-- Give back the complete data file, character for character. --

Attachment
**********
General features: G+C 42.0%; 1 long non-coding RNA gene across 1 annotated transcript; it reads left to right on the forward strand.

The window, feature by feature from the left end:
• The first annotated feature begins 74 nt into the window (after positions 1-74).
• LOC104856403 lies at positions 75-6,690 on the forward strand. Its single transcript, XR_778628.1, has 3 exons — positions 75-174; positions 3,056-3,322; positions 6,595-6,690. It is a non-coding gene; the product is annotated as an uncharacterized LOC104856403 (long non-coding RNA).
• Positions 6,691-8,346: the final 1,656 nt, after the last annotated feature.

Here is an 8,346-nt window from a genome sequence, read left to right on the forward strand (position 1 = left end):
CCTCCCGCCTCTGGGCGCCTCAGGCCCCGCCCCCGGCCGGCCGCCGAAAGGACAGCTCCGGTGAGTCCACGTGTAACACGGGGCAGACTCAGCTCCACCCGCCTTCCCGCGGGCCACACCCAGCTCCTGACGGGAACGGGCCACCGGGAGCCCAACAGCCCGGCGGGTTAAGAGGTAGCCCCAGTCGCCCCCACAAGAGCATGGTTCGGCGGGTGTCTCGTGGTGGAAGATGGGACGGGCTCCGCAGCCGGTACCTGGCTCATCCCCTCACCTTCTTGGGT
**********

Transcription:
General features: G+C 42.0%; 1 long non-coding RNA gene across 1 annotated transcript; it reads left to right on the forward strand.

The window, feature by feature from the left end:
• The first annotated feature begins 74 nt into the window (after positions 1-74).
• LOC104856403 lies at positions 75-6,690 on the forward strand. Its single transcript, XR_778628.1, has 3 exons — positions 75-174; positions 3,056-3,322; positions 6,595-6,690. It is a non-coding gene; the product is annotated as an uncharacterized LOC104856403 (long non-coding RNA).
• Positions 6,691-8,346: the final 1,656 nt, after the last annotated feature.

Here is an 8,346-nt window from a genome sequence, read left to right on the forward strand (position 1 = left end):
CCTCCCGCCTCTGGGCGCCTCAGGCCCCGCCCCCGGCCGGCCGCCGAAAGGACAGCTCCGGTGAGTCCACGTGTAACACGGGGCAGACTCAGCTCCACCCGCCTTCCCGCGGGCCACACCCAGCTCCTGACGGGAACGGGCCACCGGGAGCCCAACAGCCCGGCGGGTTAAGAGGTAGCCCCAGTCGCCCCCACAAGAGCATGGTTCGGCGGGTGTCTCGTGGTGGAAGATGGGACGGGCTCCGCAGCCGGTACCTGGCTCATCCCCTCACCTTCTTGGGT